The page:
Who of us hasn’t dreamed of moving abroad at some point? For some, the lure of exotic beaches or cosmopolitan cities has proved too great, and we’ve found ourselves living abroad as a U.S. expat.
Moving away from the United States can be an amazing experience. It may lead to a lower cost of living, new career opportunities and the chance to immerse yourself in a new culture. For retirees, it’s a decision that’s growing in popularity.
But when you move abroad, you also run into a new host of challenges, including how to manage your investments. Read on to learn about the best ways for U.S. expats to invest while living abroad.
FATCA and Brokerage Accounts
“Easy peasy,” you say. “All I have to do is maintain my current brokerage account. After all, everything’s online now, right?”
Well… unfortunately, it’s not so easy peasy.
Back in 2010, something known as FATCA became law. “FATCA” stands for “Foreign Account Tax Compliance Act,” and it lengthened the reach of the IRS when it comes to U.S. expats and their money.
FATCA made it difficult for American citizens to hold money in foreign accounts. And, as an unfortunate side effect, it also made many U.S.-based brokerage firms leery of dealing with American expats.
Many Americans living abroad have found their accounts shut down by brokerages including TD Ameritrade, Vanguard and Fidelity. In many cases, firms will freeze accounts belonging to U.S. citizens living in one country but not another.
Other firms are restricting the choices that expat Americans have. Many have placed a ban on foreign residents purchasing U.S. mutual funds,” for example.
Brokerage Accounts for U.S. Expats
U.S. expats report that Interactive Brokers is currently the friendliest brokerage for their needs. The largest U.S. electronic broker, Interactive Brokers offers expats access to stocks, options, futures, forex, bonds and ETFs with the IB Universal Account. The brokerage also supports funding and trading assets in multiple currencies.
With its introduction of the Schwab One International account, Charles Schwab has also become more welcoming to U.S. expats. You can trade U.S. dollar-denominated stocks, options, bonds and ETFs, as well as offshore mutual funds, with this account.
Of course, if you still maintain a U.S. address and banking accounts, there’s no reason why you should be barred from being a U.S. brokerage client. So the many expats who still spend time back in the U.S. should have no problems.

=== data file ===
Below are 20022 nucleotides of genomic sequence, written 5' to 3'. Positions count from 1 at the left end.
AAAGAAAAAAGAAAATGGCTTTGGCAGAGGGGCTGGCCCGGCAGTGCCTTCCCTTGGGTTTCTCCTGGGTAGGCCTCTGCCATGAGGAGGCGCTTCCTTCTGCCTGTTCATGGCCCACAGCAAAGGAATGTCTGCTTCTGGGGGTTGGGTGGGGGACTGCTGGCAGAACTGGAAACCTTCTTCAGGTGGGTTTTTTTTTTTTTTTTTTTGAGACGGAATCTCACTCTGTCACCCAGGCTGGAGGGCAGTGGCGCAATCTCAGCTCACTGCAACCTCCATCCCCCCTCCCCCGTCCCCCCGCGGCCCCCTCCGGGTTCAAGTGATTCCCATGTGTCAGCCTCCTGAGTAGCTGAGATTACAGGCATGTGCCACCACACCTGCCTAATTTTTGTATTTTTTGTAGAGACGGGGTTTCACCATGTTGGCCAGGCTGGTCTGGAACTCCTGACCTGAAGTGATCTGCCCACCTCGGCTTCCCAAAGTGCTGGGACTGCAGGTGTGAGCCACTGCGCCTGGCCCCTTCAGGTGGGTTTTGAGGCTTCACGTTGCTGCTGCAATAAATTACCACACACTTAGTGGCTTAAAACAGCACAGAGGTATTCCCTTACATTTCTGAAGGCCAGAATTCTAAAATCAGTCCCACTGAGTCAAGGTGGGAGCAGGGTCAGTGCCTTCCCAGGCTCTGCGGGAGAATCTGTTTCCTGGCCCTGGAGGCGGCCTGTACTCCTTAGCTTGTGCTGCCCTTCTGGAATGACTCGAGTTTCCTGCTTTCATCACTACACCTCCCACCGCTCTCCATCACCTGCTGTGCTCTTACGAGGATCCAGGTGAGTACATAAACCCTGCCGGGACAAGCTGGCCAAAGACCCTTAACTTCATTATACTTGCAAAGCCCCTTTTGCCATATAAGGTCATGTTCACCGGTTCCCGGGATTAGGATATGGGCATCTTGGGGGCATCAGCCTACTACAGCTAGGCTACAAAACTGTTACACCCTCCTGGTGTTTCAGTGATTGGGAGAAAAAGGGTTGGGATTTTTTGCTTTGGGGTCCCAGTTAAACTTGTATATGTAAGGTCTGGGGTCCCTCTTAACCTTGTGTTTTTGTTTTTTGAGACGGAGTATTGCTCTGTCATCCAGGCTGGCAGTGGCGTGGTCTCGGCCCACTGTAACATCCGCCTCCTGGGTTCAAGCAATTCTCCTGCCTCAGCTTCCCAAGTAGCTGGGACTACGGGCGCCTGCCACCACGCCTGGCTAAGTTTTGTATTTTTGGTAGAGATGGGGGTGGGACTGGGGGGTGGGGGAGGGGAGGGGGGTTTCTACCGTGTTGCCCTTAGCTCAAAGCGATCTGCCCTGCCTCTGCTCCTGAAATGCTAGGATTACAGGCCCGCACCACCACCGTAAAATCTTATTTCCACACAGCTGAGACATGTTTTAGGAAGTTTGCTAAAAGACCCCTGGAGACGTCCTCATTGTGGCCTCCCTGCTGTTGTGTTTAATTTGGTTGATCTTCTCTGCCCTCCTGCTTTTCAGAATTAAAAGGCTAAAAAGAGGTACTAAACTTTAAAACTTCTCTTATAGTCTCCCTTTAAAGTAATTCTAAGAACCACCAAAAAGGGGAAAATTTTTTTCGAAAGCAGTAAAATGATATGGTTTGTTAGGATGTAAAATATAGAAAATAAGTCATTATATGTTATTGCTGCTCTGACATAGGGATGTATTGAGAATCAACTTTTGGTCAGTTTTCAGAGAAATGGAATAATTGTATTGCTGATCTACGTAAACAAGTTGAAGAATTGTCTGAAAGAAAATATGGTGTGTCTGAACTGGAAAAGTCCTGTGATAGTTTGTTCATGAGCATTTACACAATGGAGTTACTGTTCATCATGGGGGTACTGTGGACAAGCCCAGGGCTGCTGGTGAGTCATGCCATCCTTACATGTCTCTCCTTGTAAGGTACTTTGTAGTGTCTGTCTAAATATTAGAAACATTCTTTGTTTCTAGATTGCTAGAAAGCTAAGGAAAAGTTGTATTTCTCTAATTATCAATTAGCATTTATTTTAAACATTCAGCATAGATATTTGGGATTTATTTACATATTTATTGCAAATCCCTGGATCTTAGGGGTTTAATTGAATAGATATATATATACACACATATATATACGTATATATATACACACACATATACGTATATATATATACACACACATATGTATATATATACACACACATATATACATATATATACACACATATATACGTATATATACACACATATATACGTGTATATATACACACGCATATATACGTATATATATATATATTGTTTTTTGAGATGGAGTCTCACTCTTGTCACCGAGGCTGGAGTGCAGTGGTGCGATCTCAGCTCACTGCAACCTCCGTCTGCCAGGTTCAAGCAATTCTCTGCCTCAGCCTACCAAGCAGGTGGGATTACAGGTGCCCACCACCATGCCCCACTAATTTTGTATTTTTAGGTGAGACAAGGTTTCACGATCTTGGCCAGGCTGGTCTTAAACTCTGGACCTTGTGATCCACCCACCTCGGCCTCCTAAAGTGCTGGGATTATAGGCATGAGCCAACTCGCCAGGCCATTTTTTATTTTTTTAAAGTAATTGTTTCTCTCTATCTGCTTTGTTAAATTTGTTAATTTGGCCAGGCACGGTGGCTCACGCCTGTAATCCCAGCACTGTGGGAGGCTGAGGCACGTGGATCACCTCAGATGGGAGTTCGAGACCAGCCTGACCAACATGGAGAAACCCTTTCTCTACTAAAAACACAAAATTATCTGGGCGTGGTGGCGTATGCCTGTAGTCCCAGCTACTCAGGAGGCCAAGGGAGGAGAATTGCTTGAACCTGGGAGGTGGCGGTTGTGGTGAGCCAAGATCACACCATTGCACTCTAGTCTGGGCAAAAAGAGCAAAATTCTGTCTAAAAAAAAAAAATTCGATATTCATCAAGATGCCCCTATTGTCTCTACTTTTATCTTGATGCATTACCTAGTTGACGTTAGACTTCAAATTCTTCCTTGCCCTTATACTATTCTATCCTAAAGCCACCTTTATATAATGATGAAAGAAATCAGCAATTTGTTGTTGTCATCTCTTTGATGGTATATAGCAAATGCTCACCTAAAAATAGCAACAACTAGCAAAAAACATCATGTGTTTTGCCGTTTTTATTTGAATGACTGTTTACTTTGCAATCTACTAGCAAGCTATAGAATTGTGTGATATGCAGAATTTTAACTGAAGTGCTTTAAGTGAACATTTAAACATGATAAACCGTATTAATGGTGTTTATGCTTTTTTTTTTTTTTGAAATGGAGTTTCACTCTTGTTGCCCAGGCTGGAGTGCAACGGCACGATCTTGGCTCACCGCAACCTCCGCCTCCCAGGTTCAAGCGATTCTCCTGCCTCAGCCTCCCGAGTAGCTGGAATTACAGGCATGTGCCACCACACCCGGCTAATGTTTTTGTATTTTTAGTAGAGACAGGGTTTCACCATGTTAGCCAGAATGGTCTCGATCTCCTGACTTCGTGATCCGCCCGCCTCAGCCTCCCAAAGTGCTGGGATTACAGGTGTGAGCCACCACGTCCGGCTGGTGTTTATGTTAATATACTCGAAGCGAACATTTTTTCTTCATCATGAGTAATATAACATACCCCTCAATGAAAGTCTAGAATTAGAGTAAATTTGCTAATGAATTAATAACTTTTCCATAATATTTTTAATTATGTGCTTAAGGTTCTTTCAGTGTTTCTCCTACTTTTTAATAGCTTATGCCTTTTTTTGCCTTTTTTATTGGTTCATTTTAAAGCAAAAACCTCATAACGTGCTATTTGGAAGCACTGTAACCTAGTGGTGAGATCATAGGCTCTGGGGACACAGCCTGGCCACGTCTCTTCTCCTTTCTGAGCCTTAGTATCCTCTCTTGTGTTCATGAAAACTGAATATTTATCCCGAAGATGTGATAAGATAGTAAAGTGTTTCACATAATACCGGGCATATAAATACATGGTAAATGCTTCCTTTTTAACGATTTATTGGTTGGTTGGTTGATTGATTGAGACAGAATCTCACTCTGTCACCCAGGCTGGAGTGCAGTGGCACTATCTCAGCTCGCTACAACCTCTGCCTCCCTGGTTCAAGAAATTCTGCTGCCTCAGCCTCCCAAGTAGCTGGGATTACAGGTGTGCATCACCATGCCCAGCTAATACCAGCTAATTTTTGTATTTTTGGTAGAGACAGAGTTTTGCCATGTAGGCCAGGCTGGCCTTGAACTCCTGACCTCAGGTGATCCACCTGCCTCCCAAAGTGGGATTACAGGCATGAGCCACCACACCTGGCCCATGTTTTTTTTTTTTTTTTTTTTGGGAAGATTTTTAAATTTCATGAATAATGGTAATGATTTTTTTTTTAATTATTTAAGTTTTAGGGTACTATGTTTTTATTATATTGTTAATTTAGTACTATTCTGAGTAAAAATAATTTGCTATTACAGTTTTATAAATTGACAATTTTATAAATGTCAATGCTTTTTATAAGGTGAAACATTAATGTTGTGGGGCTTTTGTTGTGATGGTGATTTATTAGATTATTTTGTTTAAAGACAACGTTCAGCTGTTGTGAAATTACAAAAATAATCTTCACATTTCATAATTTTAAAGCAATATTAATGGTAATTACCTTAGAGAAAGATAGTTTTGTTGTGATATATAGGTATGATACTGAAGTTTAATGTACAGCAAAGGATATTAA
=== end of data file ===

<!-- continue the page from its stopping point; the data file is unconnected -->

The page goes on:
Look at Local Investment Opportunities
U.S.-based investment markets are some of the greatest in history. But if you live abroad and earn locally, consider local investment opportunities. If you live in a developed area, such as Canada or Europe, local investment markets and exchanges offer compelling investment opportunities. In some cases, you can even invest in U.S. assets through local exchanges.
For example, the New York Stock Exchange is part of a company called NYSE-Euronext. The two exchanges merged in 2007, creating the largest group of exchanges in the world. If the company is not located where you live, you may still find a local brokerage that can give you access to global markets, including U.S.-based investments.
If you live in a developing country, your local investment opportunities may be limited and very risky. In those cases, you can still invest in the United States and manage your money remotely.
Please be aware that non-U.S. based funds can be classed as passive foreign investment companies (PFICs). These are subject to very strict and complicated tax guidelines by the IRS. We recommend that you consult a tax professional before diving in.
Stay Mindful of Tax Implications
That brings us to taxes on investments in general.
One of the biggest things to look out for, beyond exchange rates, is taxes. Contrary to popular belief, U.S. citizens living abroad are required to file a U.S. tax return. This is true even if they don’t owe taxes to the IRS. But odds are, if you have a job and get paid, you will owe something to the IRS even when living far away.
Although you still owe, there are some foreign earned income exclusion limits to avoid double taxation. You also have to report to the IRS income from foreign bank and investment accounts. This applies even to many overseas retirement savings accounts. We recommend finding a tax specialist for expats who can help you navigate the financial minefield of U.S. taxes for foreign residents.
We can’t say this enough: Whatever you do, don’t ignore the tax implications. Ignoring your taxes could lead to future fines, penalties and hassles from the IRS. They don’t care where you live; they just want their money.
Don’t Let Exchange Rates Ruin Your Finances
Before you start looking into exotic foreign investments or get stuck in a U.S.-centric investment plan, start by looking at how you handle money on a daily basis. That starts with your income.
If you live abroad and get paid or receive Social Security in U.S. dollars through a U.S. bank account, you can manage your money in the U.S. easily. But if you get paid in pounds, pesos, euros or any other foreign currency, you will need to make some difficult choices.
Try to keep from converting back and forth between dollars and local currency. Exchange rates add up fast. And going from local currencies to dollars and back means you pay for foreign exchange twice.
Living abroad gives you lots of opportunities, including ones to ruin your finances. Don’t let exchange rates, taxes or anything else get in the way of your savings, investments and retirement. Your future financial stability is too important to leave to chance or put aside for a few years while on an exotic adventure.
Wherever you are in the world, you can manage your investments and continue to grow a successful portfolio. Make it a priority so you don’t regret missing out on those years of investments down the road.